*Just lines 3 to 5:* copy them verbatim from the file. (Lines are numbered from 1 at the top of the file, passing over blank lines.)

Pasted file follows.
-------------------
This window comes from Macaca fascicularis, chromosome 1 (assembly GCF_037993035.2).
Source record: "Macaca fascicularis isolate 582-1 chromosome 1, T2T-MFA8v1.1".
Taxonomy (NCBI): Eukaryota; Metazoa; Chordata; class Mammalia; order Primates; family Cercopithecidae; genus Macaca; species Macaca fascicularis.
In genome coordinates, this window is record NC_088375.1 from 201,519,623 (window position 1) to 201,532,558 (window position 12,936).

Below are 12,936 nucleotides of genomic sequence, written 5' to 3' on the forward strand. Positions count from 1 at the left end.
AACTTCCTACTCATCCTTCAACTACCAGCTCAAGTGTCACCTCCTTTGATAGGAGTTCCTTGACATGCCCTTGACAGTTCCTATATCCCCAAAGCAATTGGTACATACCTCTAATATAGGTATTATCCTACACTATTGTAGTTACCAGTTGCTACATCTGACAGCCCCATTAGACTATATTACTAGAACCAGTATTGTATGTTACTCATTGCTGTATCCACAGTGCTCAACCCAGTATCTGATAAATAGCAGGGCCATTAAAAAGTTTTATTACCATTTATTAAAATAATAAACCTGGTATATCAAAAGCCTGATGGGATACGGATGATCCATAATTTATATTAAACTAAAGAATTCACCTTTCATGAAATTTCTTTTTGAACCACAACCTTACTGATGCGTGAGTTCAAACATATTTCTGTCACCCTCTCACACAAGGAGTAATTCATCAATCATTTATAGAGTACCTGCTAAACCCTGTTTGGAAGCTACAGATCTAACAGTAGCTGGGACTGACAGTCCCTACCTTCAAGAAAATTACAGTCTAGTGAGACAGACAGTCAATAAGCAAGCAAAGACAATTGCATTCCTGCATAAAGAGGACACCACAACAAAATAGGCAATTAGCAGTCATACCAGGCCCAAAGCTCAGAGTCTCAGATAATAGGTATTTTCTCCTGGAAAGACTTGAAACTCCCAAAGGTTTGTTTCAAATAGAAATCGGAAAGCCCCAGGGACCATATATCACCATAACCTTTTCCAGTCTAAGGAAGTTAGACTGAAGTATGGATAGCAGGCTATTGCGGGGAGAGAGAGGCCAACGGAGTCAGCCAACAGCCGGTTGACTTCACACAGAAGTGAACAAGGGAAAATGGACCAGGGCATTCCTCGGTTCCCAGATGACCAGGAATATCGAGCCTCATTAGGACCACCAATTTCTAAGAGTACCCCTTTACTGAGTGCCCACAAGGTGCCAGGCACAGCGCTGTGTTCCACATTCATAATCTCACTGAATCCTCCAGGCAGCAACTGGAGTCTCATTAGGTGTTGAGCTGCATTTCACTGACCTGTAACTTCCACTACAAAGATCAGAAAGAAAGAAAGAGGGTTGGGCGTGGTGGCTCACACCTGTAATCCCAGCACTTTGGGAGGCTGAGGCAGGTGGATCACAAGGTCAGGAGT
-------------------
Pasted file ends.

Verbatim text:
Taxonomy (NCBI): Eukaryota; Metazoa; Chordata; class Mammalia; order Primates; family Cercopithecidae; genus Macaca; species Macaca fascicularis.
In genome coordinates, this window is record NC_088375.1 from 201,519,623 (window position 1) to 201,532,558 (window position 12,936).

Below are 12,936 nucleotides of genomic sequence, written 5' to 3' on the forward strand. Positions count from 1 at the left end.